Coal oil gas reserves

Fossil fuel reserves and their global warming potential

Each year we seem to find more and more coal, oil, and gas reserves. There is a sigh of relief as we will not run out in our lifetimes. What very few people are seeing, because it is invisible, is that we are running out of room for the resulting CO2 to be dumped. Our atmosphere reserves are becoming exhausted.

I've done a simple calculation. If we burn 13% of known fossil fuel reserves, then we will be at our limit of 450 ppm CO2 . I sold all my shares in any company with coal reserves. They are overvalued. Coal is a stranded asset, a dead man walking.

At our present rate of use, Australia's oil reserves will be gone by 2020. We need to stop coal and gas and eke out out oil until better alternatives can be found for air, sea and remote travel

Reserves

Coal  ppm Oil  ppm Gas  ppm Total  ppm

The most we can burn

to produce 50 ppm

North America 98 4 2 104  
Central and S America 6 12 2 20  
Europe & Eurasia 112 8 17 136  
Middle East 1 42 20 63  
Africa 13 7 4 24  
Asia Pacific (China India Aust…) 106 2 4 113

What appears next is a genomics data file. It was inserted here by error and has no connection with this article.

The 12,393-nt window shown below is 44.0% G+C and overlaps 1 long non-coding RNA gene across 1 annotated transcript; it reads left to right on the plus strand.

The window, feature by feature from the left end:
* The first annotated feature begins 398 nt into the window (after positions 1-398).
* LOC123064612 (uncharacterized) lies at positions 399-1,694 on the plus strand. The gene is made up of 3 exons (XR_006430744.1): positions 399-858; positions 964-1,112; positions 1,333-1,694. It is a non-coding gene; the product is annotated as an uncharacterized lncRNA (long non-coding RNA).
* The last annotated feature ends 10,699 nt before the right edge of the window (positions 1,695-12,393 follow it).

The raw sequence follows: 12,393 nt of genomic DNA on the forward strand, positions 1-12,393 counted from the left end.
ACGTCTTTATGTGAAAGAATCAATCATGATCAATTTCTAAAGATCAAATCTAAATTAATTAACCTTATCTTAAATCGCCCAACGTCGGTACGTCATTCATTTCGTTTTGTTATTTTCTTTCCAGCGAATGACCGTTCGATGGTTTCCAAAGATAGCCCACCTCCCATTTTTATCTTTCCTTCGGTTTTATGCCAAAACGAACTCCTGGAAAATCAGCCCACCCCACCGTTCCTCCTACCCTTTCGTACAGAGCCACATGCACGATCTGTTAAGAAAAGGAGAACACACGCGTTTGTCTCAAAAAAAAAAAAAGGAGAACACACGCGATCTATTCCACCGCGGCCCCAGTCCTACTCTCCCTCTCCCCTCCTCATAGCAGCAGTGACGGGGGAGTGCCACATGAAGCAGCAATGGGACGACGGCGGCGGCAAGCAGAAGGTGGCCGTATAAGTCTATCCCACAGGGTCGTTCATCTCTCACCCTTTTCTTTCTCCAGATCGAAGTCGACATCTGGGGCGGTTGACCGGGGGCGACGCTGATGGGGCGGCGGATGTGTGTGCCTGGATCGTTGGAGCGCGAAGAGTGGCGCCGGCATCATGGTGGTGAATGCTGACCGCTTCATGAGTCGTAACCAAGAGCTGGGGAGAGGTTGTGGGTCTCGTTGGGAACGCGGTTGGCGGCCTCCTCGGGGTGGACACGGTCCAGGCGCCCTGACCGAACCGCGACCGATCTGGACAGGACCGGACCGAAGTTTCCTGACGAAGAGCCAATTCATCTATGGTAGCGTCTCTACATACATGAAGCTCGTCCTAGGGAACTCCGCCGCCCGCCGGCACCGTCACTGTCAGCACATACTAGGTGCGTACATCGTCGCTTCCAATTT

Total World 336 75 50 460 13% of reserves
           
Canadian oil sands 0 9 0 9  
World total oil sands 0 84 0 84  
Australia 31 0 1 33
 

World Fossil fuel as Gigatonnes of Carbon

Coal

Oil

Gas

Total

   

Consumption  2009

Gt Carbon

Gt Carbon

Gt Carbon

Gt Carbon

Gt CO2

ppm CO2

Australia 0.08 0.02 0.01 0.12 0.44 0.06
North America
0.88
0.74
0.53
2.16
7.91
1.04
Central and S America
0.04
0.18
0.09
0.31
1.14
0.15
Europe & Eurasia
0.76
0.66
0.69
2.11
7.73
1.02
Middle East
0.02
0.24
0.22
0.48
1.77
0.23
Africa
0.18
0.10
0.06
0.34
1.26
0.17
Asia Pacific (China India Aust…)
3.58
0.87
0.32
4.78
17.51
2.31
Total World
5.46
2.80
1.92
10.18
37.32
4.92
             

Production

 
         
Australia 0.39 0.04 0.02 0.45 1.64 0.22
North America
0.98
0.53
0.45
1.96
7.19
0.95
Central and S America
0.09
0.29
0.08
0.46
1.69
0.22
Europe & Eurasia
0.71
0.73
0.53
1.97
7.23
0.95